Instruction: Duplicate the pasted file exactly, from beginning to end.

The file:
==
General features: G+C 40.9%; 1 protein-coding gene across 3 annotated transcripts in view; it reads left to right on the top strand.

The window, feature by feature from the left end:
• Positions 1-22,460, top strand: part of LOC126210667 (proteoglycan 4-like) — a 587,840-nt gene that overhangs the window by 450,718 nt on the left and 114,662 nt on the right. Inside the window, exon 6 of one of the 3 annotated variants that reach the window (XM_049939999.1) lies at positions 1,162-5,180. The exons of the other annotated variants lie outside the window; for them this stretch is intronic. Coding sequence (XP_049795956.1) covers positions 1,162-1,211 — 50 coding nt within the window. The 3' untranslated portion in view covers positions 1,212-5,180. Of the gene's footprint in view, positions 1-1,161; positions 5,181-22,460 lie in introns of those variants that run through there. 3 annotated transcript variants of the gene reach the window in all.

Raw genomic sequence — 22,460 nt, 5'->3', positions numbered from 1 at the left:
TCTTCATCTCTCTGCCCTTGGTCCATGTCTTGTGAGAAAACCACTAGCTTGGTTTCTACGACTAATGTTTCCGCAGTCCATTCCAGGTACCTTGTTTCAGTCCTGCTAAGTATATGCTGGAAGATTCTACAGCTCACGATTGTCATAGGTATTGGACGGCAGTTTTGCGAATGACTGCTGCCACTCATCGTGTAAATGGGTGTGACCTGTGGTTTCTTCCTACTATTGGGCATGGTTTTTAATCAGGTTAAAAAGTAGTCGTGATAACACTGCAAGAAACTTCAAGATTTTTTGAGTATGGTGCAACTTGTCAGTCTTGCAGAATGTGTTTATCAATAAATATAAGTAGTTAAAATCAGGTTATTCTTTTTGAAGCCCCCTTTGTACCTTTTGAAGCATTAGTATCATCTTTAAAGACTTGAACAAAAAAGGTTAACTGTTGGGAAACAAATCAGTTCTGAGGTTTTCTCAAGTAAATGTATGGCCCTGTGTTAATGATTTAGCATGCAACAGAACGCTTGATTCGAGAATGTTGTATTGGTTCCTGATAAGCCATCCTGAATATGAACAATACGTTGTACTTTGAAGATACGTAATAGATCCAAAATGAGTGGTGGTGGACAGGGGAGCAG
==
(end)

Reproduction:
General features: G+C 40.9%; 1 protein-coding gene across 3 annotated transcripts in view; it reads left to right on the top strand.

The window, feature by feature from the left end:
• Positions 1-22,460, top strand: part of LOC126210667 (proteoglycan 4-like) — a 587,840-nt gene that overhangs the window by 450,718 nt on the left and 114,662 nt on the right. Inside the window, exon 6 of one of the 3 annotated variants that reach the window (XM_049939999.1) lies at positions 1,162-5,180. The exons of the other annotated variants lie outside the window; for them this stretch is intronic. Coding sequence (XP_049795956.1) covers positions 1,162-1,211 — 50 coding nt within the window. The 3' untranslated portion in view covers positions 1,212-5,180. Of the gene's footprint in view, positions 1-1,161; positions 5,181-22,460 lie in introns of those variants that run through there. 3 annotated transcript variants of the gene reach the window in all.

Raw genomic sequence — 22,460 nt, 5'->3', positions numbered from 1 at the left:
TCTTCATCTCTCTGCCCTTGGTCCATGTCTTGTGAGAAAACCACTAGCTTGGTTTCTACGACTAATGTTTCCGCAGTCCATTCCAGGTACCTTGTTTCAGTCCTGCTAAGTATATGCTGGAAGATTCTACAGCTCACGATTGTCATAGGTATTGGACGGCAGTTTTGCGAATGACTGCTGCCACTCATCGTGTAAATGGGTGTGACCTGTGGTTTCTTCCTACTATTGGGCATGGTTTTTAATCAGGTTAAAAAGTAGTCGTGATAACACTGCAAGAAACTTCAAGATTTTTTGAGTATGGTGCAACTTGTCAGTCTTGCAGAATGTGTTTATCAATAAATATAAGTAGTTAAAATCAGGTTATTCTTTTTGAAGCCCCCTTTGTACCTTTTGAAGCATTAGTATCATCTTTAAAGACTTGAACAAAAAAGGTTAACTGTTGGGAAACAAATCAGTTCTGAGGTTTTCTCAAGTAAATGTATGGCCCTGTGTTAATGATTTAGCATGCAACAGAACGCTTGATTCGAGAATGTTGTATTGGTTCCTGATAAGCCATCCTGAATATGAACAATACGTTGTACTTTGAAGATACGTAATAGATCCAAAATGAGTGGTGGTGGACAGGGGAGCAG